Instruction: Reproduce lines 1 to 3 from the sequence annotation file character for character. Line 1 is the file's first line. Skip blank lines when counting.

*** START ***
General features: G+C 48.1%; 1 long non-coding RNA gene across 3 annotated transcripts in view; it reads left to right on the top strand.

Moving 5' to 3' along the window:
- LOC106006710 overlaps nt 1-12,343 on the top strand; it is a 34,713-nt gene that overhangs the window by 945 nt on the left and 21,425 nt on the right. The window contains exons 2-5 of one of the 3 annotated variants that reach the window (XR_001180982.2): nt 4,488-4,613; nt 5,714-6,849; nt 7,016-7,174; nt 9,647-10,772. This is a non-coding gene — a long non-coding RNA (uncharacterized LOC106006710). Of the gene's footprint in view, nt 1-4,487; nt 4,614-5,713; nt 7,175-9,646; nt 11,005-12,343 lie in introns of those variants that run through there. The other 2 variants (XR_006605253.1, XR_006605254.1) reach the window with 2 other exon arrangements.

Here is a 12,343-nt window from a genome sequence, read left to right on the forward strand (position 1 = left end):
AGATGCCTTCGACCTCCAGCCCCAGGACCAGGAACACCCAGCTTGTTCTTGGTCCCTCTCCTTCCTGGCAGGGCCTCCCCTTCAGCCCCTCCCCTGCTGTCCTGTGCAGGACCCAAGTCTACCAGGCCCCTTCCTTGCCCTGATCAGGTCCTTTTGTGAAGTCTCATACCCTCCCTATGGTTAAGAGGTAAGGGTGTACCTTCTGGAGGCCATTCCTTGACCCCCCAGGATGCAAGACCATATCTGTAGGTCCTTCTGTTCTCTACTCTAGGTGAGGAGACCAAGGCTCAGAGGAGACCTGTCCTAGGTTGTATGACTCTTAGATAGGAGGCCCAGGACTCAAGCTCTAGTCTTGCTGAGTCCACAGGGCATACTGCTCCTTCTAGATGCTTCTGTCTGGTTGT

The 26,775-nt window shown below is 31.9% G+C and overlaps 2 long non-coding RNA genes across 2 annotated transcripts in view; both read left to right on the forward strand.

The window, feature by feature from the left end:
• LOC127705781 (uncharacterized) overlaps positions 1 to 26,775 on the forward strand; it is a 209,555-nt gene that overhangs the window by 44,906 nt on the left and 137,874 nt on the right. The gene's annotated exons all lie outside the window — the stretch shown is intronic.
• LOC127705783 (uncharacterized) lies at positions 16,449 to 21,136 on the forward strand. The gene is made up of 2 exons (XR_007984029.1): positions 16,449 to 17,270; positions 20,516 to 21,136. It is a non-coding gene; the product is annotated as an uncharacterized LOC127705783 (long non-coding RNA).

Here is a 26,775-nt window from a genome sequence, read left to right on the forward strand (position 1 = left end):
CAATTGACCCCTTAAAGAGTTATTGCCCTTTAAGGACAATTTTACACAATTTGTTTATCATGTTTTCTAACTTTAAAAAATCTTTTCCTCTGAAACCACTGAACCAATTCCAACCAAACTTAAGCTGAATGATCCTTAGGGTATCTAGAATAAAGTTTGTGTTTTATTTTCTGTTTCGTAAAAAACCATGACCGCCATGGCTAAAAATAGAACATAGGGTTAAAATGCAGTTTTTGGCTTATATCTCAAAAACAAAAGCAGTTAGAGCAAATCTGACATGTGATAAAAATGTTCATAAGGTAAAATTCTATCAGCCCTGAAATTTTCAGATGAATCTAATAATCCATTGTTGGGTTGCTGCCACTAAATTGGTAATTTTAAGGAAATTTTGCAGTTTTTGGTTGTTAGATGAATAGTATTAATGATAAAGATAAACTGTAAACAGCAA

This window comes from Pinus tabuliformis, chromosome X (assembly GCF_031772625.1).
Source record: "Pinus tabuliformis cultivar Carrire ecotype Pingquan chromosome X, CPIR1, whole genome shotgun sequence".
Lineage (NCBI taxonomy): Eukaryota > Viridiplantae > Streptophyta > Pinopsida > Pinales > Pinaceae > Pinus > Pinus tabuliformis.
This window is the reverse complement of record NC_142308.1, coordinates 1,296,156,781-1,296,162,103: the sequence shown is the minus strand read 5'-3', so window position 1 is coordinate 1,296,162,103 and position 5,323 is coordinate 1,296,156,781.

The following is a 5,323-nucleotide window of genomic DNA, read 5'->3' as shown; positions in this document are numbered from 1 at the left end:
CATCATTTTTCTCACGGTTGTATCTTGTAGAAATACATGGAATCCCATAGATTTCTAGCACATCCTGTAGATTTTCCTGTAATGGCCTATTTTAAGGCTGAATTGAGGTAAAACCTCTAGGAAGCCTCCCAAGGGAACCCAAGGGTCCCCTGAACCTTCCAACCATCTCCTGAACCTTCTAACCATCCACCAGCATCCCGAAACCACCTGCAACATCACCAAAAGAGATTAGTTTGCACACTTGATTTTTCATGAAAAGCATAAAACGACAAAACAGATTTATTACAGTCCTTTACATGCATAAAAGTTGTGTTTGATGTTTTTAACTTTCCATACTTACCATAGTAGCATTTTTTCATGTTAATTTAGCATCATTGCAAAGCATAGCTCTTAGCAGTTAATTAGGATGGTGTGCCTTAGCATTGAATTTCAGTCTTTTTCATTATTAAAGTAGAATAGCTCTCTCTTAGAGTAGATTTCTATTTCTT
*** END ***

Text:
General features: G+C 48.1%; 1 long non-coding RNA gene across 3 annotated transcripts in view; it reads left to right on the top strand.

Moving 5' to 3' along the window:
- LOC106006710 overlaps nt 1-12,343 on the top strand; it is a 34,713-nt gene that overhangs the window by 945 nt on the left and 21,425 nt on the right. The window contains exons 2-5 of one of the 3 annotated variants that reach the window (XR_001180982.2): nt 4,488-4,613; nt 5,714-6,849; nt 7,016-7,174; nt 9,647-10,772. This is a non-coding gene — a long non-coding RNA (uncharacterized LOC106006710). Of the gene's footprint in view, nt 1-4,487; nt 4,614-5,713; nt 7,175-9,646; nt 11,005-12,343 lie in introns of those variants that run through there. The other 2 variants (XR_006605253.1, XR_006605254.1) reach the window with 2 other exon arrangements.